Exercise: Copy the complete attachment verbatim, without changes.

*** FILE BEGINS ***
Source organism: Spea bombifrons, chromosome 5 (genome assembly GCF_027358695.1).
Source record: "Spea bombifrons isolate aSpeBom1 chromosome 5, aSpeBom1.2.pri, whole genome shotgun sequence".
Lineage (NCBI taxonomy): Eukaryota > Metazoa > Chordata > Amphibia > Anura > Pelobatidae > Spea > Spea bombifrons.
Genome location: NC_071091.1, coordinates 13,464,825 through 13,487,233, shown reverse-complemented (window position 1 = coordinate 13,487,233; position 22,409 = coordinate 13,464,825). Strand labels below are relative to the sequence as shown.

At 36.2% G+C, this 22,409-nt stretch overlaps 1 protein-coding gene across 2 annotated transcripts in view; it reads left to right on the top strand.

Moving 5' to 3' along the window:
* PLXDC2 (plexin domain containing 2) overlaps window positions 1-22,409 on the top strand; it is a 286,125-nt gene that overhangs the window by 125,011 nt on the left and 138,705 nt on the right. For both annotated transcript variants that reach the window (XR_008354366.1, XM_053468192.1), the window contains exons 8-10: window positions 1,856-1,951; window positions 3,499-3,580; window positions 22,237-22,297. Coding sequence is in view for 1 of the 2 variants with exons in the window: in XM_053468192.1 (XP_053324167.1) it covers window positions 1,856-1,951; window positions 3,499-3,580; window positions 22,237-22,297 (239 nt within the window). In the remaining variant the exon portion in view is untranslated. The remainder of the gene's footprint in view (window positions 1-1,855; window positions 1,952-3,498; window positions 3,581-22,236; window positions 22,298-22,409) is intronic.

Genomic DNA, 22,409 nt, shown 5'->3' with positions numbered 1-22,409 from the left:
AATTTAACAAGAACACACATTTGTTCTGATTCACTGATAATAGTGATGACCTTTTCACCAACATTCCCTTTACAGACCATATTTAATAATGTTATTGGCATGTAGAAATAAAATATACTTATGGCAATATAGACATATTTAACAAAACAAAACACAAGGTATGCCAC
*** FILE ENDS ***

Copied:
Source organism: Spea bombifrons, chromosome 5 (genome assembly GCF_027358695.1).
Source record: "Spea bombifrons isolate aSpeBom1 chromosome 5, aSpeBom1.2.pri, whole genome shotgun sequence".
Lineage (NCBI taxonomy): Eukaryota > Metazoa > Chordata > Amphibia > Anura > Pelobatidae > Spea > Spea bombifrons.
Genome location: NC_071091.1, coordinates 13,464,825 through 13,487,233, shown reverse-complemented (window position 1 = coordinate 13,487,233; position 22,409 = coordinate 13,464,825). Strand labels below are relative to the sequence as shown.

At 36.2% G+C, this 22,409-nt stretch overlaps 1 protein-coding gene across 2 annotated transcripts in view; it reads left to right on the top strand.

Moving 5' to 3' along the window:
* PLXDC2 (plexin domain containing 2) overlaps window positions 1-22,409 on the top strand; it is a 286,125-nt gene that overhangs the window by 125,011 nt on the left and 138,705 nt on the right. For both annotated transcript variants that reach the window (XR_008354366.1, XM_053468192.1), the window contains exons 8-10: window positions 1,856-1,951; window positions 3,499-3,580; window positions 22,237-22,297. Coding sequence is in view for 1 of the 2 variants with exons in the window: in XM_053468192.1 (XP_053324167.1) it covers window positions 1,856-1,951; window positions 3,499-3,580; window positions 22,237-22,297 (239 nt within the window). In the remaining variant the exon portion in view is untranslated. The remainder of the gene's footprint in view (window positions 1-1,855; window positions 1,952-3,498; window positions 3,581-22,236; window positions 22,298-22,409) is intronic.

Genomic DNA, 22,409 nt, shown 5'->3' with positions numbered 1-22,409 from the left:
AATTTAACAAGAACACACATTTGTTCTGATTCACTGATAATAGTGATGACCTTTTCACCAACATTCCCTTTACAGACCATATTTAATAATGTTATTGGCATGTAGAAATAAAATATACTTATGGCAATATAGACATATTTAACAAAACAAAACACAAGGTATGCCAC